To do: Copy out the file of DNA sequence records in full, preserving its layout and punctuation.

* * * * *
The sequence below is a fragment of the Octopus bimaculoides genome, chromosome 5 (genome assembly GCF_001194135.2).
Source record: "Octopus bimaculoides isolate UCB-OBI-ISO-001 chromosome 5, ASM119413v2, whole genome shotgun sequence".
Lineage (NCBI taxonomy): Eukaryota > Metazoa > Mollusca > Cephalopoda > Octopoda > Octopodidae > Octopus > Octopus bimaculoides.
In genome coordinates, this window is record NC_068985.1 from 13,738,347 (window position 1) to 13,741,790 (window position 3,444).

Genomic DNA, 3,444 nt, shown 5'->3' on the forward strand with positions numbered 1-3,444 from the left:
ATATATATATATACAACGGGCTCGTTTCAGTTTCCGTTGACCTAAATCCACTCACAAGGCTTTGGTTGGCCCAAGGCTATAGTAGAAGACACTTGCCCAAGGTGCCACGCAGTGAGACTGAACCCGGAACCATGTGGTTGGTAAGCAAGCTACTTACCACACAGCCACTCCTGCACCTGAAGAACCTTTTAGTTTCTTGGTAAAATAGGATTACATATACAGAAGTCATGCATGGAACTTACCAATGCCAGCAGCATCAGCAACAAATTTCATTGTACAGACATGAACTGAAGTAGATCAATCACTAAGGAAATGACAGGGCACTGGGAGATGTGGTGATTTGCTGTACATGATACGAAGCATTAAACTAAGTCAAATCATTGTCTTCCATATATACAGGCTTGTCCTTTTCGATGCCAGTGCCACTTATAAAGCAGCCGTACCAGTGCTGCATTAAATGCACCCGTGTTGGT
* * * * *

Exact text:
The sequence below is a fragment of the Octopus bimaculoides genome, chromosome 5 (genome assembly GCF_001194135.2).
Source record: "Octopus bimaculoides isolate UCB-OBI-ISO-001 chromosome 5, ASM119413v2, whole genome shotgun sequence".
Lineage (NCBI taxonomy): Eukaryota > Metazoa > Mollusca > Cephalopoda > Octopoda > Octopodidae > Octopus > Octopus bimaculoides.
In genome coordinates, this window is record NC_068985.1 from 13,738,347 (window position 1) to 13,741,790 (window position 3,444).

Genomic DNA, 3,444 nt, shown 5'->3' on the forward strand with positions numbered 1-3,444 from the left:
ATATATATATATACAACGGGCTCGTTTCAGTTTCCGTTGACCTAAATCCACTCACAAGGCTTTGGTTGGCCCAAGGCTATAGTAGAAGACACTTGCCCAAGGTGCCACGCAGTGAGACTGAACCCGGAACCATGTGGTTGGTAAGCAAGCTACTTACCACACAGCCACTCCTGCACCTGAAGAACCTTTTAGTTTCTTGGTAAAATAGGATTACATATACAGAAGTCATGCATGGAACTTACCAATGCCAGCAGCATCAGCAACAAATTTCATTGTACAGACATGAACTGAAGTAGATCAATCACTAAGGAAATGACAGGGCACTGGGAGATGTGGTGATTTGCTGTACATGATACGAAGCATTAAACTAAGTCAAATCATTGTCTTCCATATATACAGGCTTGTCCTTTTCGATGCCAGTGCCACTTATAAAGCAGCCGTACCAGTGCTGCATTAAATGCACCCGTGTTGGT